Fourth Sunday in Ordinary Time

Motivation

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In the first reading from Deuteronomy 18:15-20, God calls Moses to be a prophet who speaks to his own people for God. The words of Moses to the Israelites are to be the words of God. Moses is motivated to be the voice of God and not believe that his own words were what the people should hear.

Paul tells the followers of Christ in Corinth (1 Corinthians 7:32-35) that they should not be anxious but are to “promote good order and unhindered devotion to the Lord.” Paul realizes that husbands and wives have concern for each other but the core motivation for all they do should be their relationship with God.

In the gospel reading from Mark 1:21-28, we find Jesus teaching in the synagogue on the Sabbath. The people there “were astounded at his teaching, for he taught them as one having authority.” While he was teaching, there was a man with an unclean spirit present. The unclean spirit recognizes Jesus as the Holy One of God. Jesus silences the unclean spirit and commands it to come out of the man who is cured and the people present are amazed. Jesus does not claim fame for himself, but rather, does the will of God. He never uses his divine nature for himself. He always acts out of compassion and concern for those he encounters along the way.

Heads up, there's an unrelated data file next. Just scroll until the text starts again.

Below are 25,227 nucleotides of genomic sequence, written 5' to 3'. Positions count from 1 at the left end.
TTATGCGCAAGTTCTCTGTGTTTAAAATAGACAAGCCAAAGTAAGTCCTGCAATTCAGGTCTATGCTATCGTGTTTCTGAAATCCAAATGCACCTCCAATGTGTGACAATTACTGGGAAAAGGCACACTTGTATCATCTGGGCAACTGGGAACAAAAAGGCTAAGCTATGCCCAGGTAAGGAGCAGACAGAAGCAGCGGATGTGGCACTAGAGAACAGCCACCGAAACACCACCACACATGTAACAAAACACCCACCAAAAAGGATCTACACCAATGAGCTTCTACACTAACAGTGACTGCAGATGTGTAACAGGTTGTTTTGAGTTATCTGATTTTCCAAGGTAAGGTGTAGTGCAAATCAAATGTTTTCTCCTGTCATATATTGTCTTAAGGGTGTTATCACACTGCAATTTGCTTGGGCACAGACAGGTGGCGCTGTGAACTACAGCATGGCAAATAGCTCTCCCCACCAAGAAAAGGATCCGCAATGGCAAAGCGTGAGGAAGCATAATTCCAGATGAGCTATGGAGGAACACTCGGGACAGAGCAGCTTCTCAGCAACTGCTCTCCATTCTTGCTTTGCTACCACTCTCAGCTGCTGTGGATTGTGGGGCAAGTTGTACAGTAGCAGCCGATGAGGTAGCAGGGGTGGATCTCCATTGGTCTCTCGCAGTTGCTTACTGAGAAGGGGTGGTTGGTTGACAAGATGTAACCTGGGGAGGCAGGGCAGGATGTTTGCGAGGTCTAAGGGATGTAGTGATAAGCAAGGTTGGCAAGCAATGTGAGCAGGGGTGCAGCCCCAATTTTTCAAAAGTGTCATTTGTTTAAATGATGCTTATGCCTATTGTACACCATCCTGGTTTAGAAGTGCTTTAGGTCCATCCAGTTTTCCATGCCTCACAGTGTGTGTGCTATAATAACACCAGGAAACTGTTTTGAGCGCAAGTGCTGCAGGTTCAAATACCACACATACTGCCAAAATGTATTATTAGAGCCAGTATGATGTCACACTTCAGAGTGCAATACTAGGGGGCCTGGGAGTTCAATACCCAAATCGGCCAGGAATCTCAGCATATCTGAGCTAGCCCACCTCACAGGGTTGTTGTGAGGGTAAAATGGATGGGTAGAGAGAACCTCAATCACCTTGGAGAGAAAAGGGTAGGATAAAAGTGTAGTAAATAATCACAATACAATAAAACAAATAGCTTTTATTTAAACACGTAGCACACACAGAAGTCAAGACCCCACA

In all the three readings today, motivation plays an important role. Whether a person is single, married, a priest or in vowed religious life, Jesus is the model who always acts not for himself, but is motivated to preach, teach and heal for those who need him.

We need to ask ourselves how authentic we are regarding the decisions we make. What is our motivation? Is our motivation leading us to do the right thing for the right reason or is our motivation to seek self-aggrandizement, selfish gain, notoriety, etc.? Or is the motivation for our words and actions based on the high standard of following the way Jesus lived his life, especially the way he treated everyone with whom he came in contact? Being a Christian calls for us to live in such a way that our motivations are for the right reason and not for selfish reasons. Are we good people for the right reasons or are we just mediocre people because of the wrong reasons? 

How would you describe your motivation for the way you live your life on a daily basis?

What is the underlying reason for your motivations?

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